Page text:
Australia-based marketplace lender SocietyOne announced on Tuesday it has reached $500 million in loan originations across its personal loan, agri lending, and marketplace business, and is now setting its sights on reaching $1 billion by the end of 2019. The news comes less than a month after the online lending platform celebrated its sixth birthday.
As previously reported, SocietyOne was founded in 2012 and the lender’s key mission to provide a better deal for borrowers and lenders. SocietyOne reported it has been at the forefront of fintech disruption of the financial services industry in Australia since its launch and is regained as a “pioneer and leading” marketplace lender. It has also received various industry rewards, including Top 100 Most Innovative Companies for 2018, Australian Financial Review, Lending Innovator of the Year in the Fintech Business Awards 2018, and Best Marketing/Branding Initiative of the Year in the Fintech Australia Awards 2018. Speaking about the latest milestone, Mark Jones, the new CEO of SocietyOne, stated:
“We’re delighted to have reached this significant milestone as we deliver an even better deal for our borrowers and investors funders. We’ve been growing steadily over the past 12 months while we continued to transform our business and build new capabilities for our customers. As a result, we’re now seeing real momentum in the business that we expect to continue, and which should see us achieve breakeven by March 2019 and reach $1 billion in loan originations by the end of 2019.”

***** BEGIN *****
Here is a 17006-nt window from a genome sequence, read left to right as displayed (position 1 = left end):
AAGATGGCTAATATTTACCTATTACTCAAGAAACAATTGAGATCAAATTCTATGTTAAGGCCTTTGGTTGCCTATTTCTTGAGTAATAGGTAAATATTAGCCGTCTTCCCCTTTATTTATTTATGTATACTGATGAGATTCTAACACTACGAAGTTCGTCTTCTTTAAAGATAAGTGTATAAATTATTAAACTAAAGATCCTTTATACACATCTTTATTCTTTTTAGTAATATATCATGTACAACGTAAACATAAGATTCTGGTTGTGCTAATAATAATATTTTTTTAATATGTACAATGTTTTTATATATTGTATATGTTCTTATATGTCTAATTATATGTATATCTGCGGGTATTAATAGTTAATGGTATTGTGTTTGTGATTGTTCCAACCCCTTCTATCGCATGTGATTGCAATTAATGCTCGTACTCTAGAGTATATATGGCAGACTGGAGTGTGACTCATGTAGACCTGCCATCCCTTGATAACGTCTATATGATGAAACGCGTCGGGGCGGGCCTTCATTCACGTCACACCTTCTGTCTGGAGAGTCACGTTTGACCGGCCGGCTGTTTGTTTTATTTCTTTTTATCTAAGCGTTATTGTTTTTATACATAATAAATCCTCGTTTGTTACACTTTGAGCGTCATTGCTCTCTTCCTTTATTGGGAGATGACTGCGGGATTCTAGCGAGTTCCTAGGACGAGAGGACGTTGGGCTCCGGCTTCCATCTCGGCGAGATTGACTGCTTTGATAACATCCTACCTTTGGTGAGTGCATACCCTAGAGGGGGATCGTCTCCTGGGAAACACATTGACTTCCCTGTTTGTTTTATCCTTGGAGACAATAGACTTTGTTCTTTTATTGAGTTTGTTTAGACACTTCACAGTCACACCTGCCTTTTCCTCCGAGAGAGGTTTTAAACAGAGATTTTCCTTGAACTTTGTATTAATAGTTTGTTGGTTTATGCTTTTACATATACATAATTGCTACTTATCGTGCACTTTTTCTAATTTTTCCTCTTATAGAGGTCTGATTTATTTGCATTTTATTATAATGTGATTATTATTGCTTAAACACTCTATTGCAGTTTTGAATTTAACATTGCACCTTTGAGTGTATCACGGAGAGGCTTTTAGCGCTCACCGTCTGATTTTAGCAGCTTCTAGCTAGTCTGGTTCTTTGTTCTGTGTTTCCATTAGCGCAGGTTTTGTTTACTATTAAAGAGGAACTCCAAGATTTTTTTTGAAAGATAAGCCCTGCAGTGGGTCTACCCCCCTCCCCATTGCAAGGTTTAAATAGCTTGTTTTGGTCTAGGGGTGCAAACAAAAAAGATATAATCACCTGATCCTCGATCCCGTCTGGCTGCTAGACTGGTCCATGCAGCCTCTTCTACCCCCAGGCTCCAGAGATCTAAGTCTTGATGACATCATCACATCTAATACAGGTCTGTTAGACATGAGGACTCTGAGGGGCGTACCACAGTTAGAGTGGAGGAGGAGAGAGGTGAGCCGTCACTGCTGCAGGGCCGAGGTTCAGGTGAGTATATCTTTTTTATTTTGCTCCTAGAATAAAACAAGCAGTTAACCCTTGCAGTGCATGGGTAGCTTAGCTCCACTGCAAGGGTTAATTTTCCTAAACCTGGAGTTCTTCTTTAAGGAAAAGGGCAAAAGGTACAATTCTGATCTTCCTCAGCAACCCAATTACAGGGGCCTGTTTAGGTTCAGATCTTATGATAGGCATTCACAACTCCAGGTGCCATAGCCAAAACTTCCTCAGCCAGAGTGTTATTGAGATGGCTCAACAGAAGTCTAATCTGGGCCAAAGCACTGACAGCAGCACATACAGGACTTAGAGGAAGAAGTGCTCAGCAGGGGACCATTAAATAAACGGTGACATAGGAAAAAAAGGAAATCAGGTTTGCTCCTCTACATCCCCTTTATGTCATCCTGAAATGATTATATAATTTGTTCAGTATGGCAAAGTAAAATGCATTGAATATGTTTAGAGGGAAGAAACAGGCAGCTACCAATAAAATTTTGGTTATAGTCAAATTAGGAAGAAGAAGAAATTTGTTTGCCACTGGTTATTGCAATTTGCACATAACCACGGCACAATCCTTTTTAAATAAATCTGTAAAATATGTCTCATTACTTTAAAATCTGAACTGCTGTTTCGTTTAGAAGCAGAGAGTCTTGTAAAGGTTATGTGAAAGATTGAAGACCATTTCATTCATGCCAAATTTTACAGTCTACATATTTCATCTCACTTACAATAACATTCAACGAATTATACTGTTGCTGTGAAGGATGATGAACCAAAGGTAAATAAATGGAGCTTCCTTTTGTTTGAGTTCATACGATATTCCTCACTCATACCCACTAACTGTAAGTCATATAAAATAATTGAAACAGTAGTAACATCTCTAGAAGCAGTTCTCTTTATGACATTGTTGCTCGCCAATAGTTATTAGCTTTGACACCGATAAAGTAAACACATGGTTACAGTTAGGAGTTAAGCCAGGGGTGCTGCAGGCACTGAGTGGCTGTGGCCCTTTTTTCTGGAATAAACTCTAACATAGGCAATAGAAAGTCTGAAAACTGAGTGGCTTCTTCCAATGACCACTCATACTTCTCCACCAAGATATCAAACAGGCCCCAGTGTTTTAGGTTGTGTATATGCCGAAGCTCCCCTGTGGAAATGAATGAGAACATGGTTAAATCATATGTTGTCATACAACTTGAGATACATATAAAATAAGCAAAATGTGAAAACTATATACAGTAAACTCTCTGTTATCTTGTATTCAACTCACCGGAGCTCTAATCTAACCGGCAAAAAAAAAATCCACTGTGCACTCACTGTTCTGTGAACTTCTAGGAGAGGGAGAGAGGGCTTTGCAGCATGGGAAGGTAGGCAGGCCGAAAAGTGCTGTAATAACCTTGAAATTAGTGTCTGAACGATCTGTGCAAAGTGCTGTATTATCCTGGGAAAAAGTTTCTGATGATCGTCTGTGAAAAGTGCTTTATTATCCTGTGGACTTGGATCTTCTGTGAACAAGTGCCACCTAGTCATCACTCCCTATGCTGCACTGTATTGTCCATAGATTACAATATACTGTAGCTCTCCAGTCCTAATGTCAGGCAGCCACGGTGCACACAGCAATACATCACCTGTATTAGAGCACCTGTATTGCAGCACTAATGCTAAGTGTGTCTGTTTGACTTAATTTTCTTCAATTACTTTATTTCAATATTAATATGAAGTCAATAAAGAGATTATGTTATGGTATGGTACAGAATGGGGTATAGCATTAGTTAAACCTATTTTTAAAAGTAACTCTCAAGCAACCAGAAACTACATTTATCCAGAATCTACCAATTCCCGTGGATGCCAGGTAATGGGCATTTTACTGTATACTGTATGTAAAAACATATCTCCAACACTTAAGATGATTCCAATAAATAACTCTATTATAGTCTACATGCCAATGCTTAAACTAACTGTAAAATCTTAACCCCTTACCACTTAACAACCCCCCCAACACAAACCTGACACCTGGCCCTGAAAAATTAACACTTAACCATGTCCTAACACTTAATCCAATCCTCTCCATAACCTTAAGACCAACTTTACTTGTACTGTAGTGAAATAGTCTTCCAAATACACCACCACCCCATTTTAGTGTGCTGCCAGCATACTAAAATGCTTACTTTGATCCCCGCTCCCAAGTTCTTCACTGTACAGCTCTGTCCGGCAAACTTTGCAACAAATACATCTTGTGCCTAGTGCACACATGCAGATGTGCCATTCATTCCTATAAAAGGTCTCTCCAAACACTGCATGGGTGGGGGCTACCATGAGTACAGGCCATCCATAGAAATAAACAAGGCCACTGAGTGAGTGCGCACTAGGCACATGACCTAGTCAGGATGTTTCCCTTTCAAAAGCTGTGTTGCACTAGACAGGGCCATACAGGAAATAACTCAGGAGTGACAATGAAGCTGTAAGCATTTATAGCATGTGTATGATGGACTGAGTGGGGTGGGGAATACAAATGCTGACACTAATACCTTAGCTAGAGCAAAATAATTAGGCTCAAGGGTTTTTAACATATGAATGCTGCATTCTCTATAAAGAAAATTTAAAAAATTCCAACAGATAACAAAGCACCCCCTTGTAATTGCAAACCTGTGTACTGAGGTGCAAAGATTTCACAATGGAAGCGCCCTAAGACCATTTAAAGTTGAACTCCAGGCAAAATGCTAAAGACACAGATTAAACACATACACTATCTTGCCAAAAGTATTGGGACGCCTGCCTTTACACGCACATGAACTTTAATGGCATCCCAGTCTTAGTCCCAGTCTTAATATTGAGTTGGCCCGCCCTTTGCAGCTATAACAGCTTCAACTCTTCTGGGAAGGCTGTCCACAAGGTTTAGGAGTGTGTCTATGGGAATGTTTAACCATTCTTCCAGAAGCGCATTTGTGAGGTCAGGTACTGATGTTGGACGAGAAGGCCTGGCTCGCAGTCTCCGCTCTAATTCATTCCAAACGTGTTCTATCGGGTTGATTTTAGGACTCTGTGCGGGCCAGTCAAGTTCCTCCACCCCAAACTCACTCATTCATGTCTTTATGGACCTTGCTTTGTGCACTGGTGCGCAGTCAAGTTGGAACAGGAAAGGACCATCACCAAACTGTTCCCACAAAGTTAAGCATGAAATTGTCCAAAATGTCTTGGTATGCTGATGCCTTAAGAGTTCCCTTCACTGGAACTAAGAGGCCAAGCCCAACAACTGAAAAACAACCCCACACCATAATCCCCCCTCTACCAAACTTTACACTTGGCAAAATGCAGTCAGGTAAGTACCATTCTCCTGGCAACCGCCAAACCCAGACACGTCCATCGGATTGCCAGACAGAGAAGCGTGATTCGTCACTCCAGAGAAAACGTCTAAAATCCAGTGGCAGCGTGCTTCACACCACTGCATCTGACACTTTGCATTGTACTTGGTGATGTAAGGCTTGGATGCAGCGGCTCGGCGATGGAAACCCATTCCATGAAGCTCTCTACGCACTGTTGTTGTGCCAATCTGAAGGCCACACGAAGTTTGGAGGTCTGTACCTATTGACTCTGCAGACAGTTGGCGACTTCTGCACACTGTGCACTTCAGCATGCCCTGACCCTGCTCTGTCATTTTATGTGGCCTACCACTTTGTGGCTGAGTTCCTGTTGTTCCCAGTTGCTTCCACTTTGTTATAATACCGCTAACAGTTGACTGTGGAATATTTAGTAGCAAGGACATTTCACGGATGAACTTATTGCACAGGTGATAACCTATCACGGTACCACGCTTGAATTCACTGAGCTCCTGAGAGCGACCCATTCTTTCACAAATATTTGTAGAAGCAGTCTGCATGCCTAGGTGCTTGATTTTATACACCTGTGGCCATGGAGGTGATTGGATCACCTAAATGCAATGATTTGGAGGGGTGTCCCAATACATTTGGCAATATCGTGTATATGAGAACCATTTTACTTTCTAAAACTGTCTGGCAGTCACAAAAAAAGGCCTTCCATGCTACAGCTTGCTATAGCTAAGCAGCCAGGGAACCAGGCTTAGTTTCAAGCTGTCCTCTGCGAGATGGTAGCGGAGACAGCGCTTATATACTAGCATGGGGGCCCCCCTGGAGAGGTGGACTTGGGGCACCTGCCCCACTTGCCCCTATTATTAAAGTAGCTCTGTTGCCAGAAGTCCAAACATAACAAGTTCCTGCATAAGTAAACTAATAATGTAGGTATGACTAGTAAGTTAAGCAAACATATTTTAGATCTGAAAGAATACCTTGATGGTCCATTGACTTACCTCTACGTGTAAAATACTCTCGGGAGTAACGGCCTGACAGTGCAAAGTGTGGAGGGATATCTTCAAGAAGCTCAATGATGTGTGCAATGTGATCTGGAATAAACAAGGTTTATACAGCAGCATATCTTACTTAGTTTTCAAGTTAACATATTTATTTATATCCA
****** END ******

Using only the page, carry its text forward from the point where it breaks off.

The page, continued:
SocietyOne also revealed that it had a record August month for personal lending with $14 million in originations, up 46% on August 2017, and well above the monthly average for the past 12 months. September is reportedly now also shaping up to be another record month, with volumes expected to further increase into the fourth quarter of the calendar year. Speaking about the future, Jones added:
“Looking ahead, the impending introduction of comprehensive credit reporting and open banking, ASIC’s proposed regulatory changes to credit cards, a robust economic backdrop, and a push for a better deal following the royal commission into banking all bode well for a highly prosperous 2019.”